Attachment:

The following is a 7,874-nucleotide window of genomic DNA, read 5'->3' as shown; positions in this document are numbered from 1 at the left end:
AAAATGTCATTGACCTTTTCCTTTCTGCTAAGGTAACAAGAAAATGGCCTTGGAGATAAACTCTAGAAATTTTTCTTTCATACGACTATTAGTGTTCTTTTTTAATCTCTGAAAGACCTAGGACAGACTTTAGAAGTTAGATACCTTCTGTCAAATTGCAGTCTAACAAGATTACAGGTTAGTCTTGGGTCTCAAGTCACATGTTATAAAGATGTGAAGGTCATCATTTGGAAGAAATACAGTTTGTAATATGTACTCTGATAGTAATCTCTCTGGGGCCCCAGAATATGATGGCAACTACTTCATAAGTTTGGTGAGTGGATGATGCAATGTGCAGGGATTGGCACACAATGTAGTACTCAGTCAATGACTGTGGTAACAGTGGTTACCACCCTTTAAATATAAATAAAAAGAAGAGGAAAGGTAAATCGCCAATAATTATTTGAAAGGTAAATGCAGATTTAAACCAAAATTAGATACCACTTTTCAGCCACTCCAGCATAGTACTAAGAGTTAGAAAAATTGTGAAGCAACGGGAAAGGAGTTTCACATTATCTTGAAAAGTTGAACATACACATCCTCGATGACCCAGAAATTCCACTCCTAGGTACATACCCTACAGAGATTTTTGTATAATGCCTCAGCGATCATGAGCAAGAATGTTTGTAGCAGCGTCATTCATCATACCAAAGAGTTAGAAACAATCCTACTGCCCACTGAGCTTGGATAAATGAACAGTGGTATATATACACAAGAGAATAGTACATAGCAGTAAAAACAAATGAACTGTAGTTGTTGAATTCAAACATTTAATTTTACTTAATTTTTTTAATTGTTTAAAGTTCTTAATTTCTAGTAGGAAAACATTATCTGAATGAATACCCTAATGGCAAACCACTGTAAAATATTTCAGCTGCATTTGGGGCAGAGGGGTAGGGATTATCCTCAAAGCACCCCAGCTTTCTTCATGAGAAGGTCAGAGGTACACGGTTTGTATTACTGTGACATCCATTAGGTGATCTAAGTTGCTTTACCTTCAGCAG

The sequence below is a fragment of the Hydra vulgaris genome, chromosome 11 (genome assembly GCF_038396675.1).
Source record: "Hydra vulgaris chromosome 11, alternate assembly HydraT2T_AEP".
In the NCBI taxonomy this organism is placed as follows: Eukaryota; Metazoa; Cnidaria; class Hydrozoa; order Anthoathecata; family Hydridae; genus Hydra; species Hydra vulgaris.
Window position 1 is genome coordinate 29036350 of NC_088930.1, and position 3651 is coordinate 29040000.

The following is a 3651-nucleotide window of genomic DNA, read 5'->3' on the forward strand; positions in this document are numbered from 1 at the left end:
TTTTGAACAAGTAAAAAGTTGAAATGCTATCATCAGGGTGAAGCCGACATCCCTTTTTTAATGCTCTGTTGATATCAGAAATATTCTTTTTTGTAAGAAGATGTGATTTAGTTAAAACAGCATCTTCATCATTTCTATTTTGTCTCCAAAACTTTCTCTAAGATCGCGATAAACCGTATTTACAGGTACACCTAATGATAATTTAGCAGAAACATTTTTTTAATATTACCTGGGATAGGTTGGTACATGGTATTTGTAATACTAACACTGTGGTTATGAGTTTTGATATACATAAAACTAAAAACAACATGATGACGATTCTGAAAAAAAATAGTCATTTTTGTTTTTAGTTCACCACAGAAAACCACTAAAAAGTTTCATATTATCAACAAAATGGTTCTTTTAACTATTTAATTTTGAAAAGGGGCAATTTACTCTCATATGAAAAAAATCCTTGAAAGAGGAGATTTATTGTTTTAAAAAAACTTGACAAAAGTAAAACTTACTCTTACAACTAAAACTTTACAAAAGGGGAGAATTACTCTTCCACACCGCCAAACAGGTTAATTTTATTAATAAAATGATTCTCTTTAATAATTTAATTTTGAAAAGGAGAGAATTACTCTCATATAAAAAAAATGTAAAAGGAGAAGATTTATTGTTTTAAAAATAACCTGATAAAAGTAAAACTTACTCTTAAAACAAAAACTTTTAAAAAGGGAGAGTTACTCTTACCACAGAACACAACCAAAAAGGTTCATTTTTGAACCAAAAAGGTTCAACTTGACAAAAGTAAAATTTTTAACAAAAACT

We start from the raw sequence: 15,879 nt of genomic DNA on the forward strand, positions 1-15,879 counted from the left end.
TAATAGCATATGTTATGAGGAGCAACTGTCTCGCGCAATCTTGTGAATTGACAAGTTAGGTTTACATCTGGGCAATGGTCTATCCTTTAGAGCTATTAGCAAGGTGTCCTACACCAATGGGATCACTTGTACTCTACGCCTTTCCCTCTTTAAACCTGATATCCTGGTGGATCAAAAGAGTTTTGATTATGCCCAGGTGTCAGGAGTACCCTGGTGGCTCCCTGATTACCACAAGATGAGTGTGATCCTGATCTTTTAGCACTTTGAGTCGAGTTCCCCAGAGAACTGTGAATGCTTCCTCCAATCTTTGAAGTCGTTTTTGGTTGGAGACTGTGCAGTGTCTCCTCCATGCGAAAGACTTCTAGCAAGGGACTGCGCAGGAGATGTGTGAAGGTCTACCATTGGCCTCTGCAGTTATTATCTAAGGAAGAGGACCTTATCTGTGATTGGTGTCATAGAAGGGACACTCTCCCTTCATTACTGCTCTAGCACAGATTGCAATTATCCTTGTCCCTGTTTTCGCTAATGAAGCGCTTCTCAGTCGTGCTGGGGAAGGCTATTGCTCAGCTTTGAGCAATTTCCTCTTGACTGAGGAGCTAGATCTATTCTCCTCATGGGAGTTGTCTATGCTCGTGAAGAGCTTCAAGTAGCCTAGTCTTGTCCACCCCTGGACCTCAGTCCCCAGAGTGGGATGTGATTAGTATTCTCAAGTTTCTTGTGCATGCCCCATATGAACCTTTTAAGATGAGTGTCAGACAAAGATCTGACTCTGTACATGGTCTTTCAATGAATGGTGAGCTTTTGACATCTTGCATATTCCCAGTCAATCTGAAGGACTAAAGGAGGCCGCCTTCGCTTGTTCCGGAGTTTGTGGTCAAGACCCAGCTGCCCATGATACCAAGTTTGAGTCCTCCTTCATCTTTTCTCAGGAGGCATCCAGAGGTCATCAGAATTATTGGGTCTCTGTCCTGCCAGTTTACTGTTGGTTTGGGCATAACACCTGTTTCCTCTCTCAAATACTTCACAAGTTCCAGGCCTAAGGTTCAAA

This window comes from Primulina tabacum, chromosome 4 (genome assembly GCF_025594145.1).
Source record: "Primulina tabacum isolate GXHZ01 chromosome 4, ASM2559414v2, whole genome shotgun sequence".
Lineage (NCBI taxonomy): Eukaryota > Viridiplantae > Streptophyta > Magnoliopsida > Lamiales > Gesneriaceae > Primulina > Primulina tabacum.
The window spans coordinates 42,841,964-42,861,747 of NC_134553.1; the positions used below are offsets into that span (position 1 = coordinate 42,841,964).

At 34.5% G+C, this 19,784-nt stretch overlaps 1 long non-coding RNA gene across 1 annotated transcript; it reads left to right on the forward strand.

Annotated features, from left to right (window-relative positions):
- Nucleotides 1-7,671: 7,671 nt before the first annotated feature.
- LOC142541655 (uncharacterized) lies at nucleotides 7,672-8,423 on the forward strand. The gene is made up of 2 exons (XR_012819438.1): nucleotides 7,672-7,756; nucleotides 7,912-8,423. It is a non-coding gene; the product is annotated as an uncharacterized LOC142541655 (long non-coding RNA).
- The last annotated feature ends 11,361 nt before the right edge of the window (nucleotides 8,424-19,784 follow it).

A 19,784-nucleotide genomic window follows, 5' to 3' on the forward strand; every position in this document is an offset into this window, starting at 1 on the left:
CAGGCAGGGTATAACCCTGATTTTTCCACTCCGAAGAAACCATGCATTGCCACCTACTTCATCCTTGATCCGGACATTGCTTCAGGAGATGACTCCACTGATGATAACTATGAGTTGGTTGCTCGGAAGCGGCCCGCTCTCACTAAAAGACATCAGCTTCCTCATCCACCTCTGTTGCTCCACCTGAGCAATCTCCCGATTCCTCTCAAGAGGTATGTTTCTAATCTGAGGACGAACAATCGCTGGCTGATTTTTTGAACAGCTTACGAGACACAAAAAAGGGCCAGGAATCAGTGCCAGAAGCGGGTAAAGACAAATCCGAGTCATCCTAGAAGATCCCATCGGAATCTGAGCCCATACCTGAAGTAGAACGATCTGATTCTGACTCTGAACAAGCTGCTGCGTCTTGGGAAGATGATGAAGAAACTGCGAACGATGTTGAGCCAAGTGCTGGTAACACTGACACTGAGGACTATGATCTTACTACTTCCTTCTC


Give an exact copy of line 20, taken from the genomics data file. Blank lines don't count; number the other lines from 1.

A 19,784-nucleotide genomic window follows, 5' to 3' on the forward strand; every position in this document is an offset into this window, starting at 1 on the left: